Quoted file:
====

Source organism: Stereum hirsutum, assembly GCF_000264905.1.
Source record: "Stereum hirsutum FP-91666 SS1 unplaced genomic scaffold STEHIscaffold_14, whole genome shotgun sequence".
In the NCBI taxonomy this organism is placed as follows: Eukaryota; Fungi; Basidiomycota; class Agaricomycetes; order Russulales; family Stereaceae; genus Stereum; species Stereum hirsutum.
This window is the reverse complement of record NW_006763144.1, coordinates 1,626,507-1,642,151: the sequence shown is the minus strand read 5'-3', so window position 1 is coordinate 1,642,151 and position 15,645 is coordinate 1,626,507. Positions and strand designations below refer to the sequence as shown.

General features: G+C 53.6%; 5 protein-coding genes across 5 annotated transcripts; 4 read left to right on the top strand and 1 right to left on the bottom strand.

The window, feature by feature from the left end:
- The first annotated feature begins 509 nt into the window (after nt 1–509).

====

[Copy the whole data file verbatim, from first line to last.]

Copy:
Source organism: Stereum hirsutum, assembly GCF_000264905.1.
Source record: "Stereum hirsutum FP-91666 SS1 unplaced genomic scaffold STEHIscaffold_14, whole genome shotgun sequence".
In the NCBI taxonomy this organism is placed as follows: Eukaryota; Fungi; Basidiomycota; class Agaricomycetes; order Russulales; family Stereaceae; genus Stereum; species Stereum hirsutum.
This window is the reverse complement of record NW_006763144.1, coordinates 1,626,507-1,642,151: the sequence shown is the minus strand read 5'-3', so window position 1 is coordinate 1,642,151 and position 15,645 is coordinate 1,626,507. Positions and strand designations below refer to the sequence as shown.

General features: G+C 53.6%; 5 protein-coding genes across 5 annotated transcripts; 4 read left to right on the top strand and 1 right to left on the bottom strand.

The window, feature by feature from the left end:
- The first annotated feature begins 509 nt into the window (after nt 1–509).